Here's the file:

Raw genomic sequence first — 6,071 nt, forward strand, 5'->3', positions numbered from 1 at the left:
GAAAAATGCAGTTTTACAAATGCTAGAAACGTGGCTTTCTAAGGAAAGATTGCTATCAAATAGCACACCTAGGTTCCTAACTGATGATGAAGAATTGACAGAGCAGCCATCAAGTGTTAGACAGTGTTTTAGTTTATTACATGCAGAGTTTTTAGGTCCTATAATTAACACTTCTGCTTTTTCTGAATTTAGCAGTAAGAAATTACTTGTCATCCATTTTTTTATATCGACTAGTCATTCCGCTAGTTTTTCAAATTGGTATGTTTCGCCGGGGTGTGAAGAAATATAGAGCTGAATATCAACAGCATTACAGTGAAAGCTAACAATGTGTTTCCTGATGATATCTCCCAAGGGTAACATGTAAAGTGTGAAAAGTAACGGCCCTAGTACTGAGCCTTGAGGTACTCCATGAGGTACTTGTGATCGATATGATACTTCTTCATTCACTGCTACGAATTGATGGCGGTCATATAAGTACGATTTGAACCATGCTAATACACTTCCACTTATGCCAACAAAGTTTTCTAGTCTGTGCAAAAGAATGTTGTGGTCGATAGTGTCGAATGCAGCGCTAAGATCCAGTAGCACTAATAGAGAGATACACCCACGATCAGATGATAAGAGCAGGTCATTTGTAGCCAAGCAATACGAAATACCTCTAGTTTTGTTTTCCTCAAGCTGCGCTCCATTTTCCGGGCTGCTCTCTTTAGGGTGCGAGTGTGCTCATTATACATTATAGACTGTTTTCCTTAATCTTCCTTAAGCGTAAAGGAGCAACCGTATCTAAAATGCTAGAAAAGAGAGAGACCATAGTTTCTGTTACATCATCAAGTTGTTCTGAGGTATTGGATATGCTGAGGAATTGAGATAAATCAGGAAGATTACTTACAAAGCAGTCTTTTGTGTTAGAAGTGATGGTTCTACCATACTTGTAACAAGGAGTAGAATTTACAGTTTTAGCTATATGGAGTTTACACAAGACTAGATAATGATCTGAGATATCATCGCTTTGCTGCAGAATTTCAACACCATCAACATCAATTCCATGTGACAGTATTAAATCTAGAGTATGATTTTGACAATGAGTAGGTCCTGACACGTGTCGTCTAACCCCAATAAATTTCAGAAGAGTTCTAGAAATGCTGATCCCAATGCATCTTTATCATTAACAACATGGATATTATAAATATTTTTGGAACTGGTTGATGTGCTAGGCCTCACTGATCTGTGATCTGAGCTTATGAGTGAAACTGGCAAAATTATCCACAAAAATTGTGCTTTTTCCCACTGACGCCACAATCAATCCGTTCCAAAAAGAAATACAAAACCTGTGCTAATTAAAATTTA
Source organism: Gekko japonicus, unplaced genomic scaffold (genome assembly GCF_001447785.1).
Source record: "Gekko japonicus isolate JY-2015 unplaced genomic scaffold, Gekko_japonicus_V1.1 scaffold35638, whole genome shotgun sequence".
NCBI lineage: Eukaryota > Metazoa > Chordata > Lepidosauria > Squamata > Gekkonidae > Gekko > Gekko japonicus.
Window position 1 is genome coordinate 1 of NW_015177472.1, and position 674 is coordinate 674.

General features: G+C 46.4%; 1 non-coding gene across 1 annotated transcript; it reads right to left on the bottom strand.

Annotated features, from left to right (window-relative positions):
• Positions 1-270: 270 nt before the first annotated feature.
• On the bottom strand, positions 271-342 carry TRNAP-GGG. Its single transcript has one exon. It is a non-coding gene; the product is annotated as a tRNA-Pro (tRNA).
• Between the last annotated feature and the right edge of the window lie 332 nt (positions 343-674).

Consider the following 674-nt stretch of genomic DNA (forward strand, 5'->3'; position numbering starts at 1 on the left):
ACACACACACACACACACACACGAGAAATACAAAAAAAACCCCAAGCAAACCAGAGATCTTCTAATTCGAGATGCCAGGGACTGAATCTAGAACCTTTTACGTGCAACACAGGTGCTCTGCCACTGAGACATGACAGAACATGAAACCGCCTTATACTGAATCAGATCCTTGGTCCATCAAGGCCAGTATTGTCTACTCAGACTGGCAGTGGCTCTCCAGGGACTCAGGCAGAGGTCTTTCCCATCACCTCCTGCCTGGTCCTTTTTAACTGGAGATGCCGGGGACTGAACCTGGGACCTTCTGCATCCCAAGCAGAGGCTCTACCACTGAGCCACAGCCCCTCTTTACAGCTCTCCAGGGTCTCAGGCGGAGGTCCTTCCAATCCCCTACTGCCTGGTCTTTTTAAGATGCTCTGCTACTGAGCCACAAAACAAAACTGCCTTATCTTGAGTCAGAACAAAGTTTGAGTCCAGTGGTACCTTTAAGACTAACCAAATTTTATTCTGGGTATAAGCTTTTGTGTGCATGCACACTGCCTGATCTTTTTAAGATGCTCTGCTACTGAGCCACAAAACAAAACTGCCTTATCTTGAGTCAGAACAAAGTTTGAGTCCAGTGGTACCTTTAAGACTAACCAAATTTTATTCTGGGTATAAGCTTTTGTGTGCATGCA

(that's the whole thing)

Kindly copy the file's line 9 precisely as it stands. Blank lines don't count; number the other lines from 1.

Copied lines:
• Positions 1-270: 270 nt before the first annotated feature.